View, Design, and Respond similarly encompass the teaching artist’s experience. You already have personal beliefs and understandings about art, teaching, and learning (your View). You plan what you do before you enter a classroom or workshop space (your Design phase). You apply what you know as you interact on your feet in the classroom or workshop space (your Respond phase). For our purposes, View, Design, and Respond are separated and presented in this order. But in practice, the three easily overlap and share common concerns and focal points. And all three are far from static; View informs Design and Respond, but also grows and changes over time according to what we experience during Design and Respond.

Justin:  Can you point to any moments in your development as a teaching artist that has contributed to a sustainable career?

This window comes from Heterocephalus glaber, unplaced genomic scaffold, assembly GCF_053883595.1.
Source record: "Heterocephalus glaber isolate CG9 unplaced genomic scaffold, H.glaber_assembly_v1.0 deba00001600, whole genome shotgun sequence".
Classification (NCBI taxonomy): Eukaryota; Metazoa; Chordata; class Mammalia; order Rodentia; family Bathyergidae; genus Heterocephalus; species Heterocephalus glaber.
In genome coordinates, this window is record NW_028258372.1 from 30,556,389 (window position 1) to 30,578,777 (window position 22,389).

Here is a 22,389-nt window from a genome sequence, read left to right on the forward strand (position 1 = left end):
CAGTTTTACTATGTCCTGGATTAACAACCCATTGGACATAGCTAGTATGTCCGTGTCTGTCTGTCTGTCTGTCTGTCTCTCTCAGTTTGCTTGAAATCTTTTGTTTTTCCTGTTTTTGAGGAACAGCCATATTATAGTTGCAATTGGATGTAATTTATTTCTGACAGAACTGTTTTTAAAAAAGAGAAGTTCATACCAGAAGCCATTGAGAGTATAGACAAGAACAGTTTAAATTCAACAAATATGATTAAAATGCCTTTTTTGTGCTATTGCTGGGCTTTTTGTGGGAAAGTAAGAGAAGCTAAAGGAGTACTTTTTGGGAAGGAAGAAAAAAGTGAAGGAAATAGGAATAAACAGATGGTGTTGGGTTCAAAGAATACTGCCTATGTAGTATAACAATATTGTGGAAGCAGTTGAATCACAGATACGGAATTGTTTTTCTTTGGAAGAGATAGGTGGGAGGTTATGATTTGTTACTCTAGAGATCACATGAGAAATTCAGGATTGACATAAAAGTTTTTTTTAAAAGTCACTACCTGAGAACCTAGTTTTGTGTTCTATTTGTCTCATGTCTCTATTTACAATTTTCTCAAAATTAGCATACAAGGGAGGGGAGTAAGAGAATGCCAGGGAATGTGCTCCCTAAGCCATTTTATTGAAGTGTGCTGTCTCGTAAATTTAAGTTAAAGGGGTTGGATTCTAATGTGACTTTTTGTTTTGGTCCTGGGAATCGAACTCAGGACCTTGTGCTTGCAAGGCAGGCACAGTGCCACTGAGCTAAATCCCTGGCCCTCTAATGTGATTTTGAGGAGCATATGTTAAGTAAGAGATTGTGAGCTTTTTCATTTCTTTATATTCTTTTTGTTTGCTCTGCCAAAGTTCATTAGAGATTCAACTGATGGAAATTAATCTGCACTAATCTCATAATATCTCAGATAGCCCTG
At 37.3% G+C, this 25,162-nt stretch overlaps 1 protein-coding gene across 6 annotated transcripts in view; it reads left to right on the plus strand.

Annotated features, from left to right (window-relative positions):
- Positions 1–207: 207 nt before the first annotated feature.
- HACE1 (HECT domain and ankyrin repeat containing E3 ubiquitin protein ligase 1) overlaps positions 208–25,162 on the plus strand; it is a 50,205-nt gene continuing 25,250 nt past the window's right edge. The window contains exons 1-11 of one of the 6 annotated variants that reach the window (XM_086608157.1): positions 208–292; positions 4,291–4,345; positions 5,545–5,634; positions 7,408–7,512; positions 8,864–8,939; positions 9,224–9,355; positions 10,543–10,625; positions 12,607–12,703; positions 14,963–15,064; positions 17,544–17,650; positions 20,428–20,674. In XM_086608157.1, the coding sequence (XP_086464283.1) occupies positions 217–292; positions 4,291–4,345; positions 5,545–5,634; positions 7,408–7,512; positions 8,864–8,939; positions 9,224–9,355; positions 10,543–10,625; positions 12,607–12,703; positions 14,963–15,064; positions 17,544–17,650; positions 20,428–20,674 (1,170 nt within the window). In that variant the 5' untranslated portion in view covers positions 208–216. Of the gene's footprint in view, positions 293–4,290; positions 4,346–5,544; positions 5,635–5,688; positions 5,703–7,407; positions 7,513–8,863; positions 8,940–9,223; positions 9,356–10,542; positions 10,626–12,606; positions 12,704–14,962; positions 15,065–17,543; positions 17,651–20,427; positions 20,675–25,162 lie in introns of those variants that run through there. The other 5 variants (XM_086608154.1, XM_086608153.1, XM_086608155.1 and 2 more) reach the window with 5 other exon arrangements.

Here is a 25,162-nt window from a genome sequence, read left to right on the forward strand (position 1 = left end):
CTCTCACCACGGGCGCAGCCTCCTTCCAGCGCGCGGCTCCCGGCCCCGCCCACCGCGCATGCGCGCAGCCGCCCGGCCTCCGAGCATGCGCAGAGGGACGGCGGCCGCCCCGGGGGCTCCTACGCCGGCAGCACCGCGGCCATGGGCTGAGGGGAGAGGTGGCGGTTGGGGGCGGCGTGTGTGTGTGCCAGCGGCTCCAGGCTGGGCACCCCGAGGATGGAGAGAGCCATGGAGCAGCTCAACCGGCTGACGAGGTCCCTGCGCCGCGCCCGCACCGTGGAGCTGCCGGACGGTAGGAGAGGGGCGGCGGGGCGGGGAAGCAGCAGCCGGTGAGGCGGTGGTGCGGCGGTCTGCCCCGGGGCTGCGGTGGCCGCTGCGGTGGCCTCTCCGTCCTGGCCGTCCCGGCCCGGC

Daniel:  Oddly enough, my work has been kept healthy by my walking away from or vigorously challenging work that I did not completely believe in, and in its place embracing work I did believe in. Sustainable means do-able very day. The match between our values and how our work plays out on a daily basis has to be strong if we are going to stay sane and happy and serve our participants. I’ve left good, stable jobs when they no longer matched my values. I’ve not been asked back to jobs after I questioned their structures and purposes (for better or worse, I have earned a reputation as a problematizer, interrogating programs that employ me with an eye toward making them as strong and effective as possible – not always wanted!). Luckily (so far) these partings opened up new possibilities. The blue sky periods can be alarming for a freelancer, but along the way I’ve been able to cultivate healthy, lasting relationships that have allowed me to do my best work.

Daniel at Lincoln Center Education Leadership Lab (2018) with Steven Herring (Bridge Arts Ensemble) and Liesl Thill

Justin:  Teaching Artistry can often feel a solitary pursuit.  How have you maintained a sense of community and camaraderie throughout your career?